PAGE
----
Codes of conduct are a conspicuous feature of modern business organization, but doubts have been raised regarding their efficacy in ensuring high standards of behavior. Although some of the issues involved have been discussed at some length in the business ethics literature, the amount of systematic empirical evidence on the impact of codes is very limited. This paper seeks to make a contribution to that body of knowledge by studying the policies and procedures of a sample of banks which have (...) signed a statement on banking and the environment promulgated by the United Nations Development Programme. Although some differences are found when compared with a sample of banks which did not sign the Statement, they are not extensive. The implications of the findings, for codes of conduct and for future empirical studies, are then discussed. (shrink)
Under the influence of recurrent deleterious mutation and selection, asexual and sexual populations reach a deterministic equilibrium with individuals carrying 0,1,2,. . . harmful mutations. When a favourable mutation (aA) occurs in an asexual population it will usually occur in an individual who has one or more (k) deleterious mutations. Muller's ratchet then applies as A will thereafter never occur in an individual with less than k mutations. If the selective advantage of A is less than the selective disadvantage of (...) k harmful mutations then A will not spread. If it is greater it may spread carrying k deleterious mutations to fixation. Sexual populations are not affected in this way. A will spread through the population experiencing genomes with 0,1,2,. . . deleterious mutations in accordance with the deterministic equilibrium. (shrink)
Around the globe people are confronted daily with intransigent problems of space and place. Educators have historically called for place‐based or place‐conscious education to introduce pedagogies that will address such questions as how to develop sustainable communities and places. These calls for place‐conscious education have included liberal humanist approaches that evolved from the work of Wendell Berry and critical place‐based approaches such as those advocated by David Gruenewald. In this paper I will propose a reconceptualized framework of place as a (...) pedagogical practice that draws on contemporary feminist poststructural and postcolonial philosophies as a basis for an alternative place pedagogy for ‘global contemporaneity’. Within this reconceptualized concept of place I will outline three key principles for a reconceptualised place pedagogy: our relationship to place is constituted in stories and other representations; place learning is local and embodied; and deep place learning occurs o in a contact zone of contestation. These principles give rise to new emergent arts‐based methodologies for developing and practising place‐responsive pedagogies. (shrink)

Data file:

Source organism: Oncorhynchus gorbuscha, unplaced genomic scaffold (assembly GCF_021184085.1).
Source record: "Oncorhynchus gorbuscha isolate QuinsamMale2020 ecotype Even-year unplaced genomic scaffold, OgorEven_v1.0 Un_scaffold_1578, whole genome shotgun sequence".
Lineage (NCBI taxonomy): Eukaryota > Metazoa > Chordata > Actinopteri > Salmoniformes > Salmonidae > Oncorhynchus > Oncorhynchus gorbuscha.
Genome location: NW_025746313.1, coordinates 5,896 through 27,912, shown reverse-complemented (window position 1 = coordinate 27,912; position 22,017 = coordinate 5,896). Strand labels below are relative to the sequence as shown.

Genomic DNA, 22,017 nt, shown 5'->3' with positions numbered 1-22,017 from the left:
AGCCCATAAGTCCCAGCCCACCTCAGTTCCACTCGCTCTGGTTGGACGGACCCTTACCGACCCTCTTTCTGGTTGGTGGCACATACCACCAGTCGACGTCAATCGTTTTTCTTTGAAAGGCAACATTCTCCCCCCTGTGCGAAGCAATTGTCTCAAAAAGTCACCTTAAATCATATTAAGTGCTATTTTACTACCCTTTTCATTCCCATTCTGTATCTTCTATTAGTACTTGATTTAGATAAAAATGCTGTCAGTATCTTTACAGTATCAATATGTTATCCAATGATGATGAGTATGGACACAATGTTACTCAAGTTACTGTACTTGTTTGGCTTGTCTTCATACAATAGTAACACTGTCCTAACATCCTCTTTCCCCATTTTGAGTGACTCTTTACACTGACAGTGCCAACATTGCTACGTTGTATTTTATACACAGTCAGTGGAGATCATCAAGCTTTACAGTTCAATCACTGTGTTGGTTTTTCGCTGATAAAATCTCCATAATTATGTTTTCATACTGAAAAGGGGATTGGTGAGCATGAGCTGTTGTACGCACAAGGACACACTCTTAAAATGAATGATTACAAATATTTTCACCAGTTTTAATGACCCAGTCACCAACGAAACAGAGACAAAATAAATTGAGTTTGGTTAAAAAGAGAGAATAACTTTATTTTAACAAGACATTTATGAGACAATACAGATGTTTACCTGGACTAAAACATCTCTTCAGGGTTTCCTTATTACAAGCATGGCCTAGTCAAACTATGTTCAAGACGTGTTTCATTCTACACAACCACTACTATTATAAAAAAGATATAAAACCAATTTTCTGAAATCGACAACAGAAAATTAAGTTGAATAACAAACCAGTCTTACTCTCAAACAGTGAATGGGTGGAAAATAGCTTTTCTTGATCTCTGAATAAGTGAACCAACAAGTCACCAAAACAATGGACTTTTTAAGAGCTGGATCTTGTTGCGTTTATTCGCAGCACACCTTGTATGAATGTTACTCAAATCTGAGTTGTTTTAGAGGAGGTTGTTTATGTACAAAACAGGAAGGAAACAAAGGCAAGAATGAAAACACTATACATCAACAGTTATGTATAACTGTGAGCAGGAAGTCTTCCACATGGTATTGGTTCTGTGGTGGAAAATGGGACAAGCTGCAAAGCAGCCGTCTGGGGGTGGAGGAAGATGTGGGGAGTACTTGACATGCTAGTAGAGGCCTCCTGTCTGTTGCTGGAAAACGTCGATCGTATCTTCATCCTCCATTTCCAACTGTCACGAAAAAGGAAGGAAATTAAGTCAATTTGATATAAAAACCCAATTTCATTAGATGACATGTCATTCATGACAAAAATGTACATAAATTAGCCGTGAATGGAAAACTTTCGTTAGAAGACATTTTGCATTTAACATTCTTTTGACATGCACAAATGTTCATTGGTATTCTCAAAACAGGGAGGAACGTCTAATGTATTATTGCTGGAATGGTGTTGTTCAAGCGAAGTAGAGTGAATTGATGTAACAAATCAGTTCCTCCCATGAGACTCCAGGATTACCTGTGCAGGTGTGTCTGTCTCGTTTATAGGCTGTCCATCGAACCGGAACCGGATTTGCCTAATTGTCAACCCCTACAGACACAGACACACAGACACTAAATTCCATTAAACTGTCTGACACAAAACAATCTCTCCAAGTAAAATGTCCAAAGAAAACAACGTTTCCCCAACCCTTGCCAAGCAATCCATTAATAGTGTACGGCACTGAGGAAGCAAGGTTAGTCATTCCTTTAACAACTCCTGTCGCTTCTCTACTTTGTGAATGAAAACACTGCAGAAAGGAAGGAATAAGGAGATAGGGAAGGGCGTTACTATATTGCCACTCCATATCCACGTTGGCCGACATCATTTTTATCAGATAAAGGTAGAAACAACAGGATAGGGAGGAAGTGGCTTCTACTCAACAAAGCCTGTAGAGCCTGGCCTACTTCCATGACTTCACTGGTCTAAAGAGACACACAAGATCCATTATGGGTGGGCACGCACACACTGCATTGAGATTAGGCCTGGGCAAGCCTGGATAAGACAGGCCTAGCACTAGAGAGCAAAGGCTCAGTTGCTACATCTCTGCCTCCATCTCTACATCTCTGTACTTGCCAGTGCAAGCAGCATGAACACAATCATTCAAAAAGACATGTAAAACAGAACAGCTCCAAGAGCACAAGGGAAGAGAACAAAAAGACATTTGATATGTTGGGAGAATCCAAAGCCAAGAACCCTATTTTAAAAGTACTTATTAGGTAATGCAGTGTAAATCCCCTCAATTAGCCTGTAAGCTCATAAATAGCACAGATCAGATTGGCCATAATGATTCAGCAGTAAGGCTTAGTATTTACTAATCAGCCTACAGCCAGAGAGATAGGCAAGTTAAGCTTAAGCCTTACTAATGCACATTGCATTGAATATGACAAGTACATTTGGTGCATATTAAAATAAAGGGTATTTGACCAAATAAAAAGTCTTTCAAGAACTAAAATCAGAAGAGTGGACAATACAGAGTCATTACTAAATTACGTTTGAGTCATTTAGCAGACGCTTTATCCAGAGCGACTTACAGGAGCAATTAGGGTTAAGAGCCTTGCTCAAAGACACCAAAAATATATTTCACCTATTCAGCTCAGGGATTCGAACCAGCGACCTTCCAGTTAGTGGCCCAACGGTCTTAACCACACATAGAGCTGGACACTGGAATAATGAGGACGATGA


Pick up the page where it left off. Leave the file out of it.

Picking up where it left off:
We show that R.J. Thompson’s groupsFandTare bi-interpretable with the ring of the integers. From a result by A. Khélif, these groups are quasi-finitely axiomatizable and prime. So, the groupTprovides an example of a simple group which is quasi-finitely axiomatizable and prime. This answers questions posed by T. Altınel and A. Muranov in , and by A. Nies in .
There are at least three ways to write the history of philosophy. Some historians of philosophy emphasize the context and development of ideas, concentrating on the intellectual, social, and personal factors that affect the way philosophers have thought about their subject. Some contextualists limit their accounts to intellectual factors. Others take account of broad social and cultural factors as well. Analytic philosophers take a critical approach, considering the logic and merit of the arguments of past philosophers almost as though they (...) are engaging in contemporary debates. Others use the ideas of historical figures to support their own philosophical agendas. I examine the merits and difficulties of developing a truly contextualized approach to the history of philosophy by using the writings of the French philosopher, Pierre Gassendi (1592-1655), as an example. (shrink)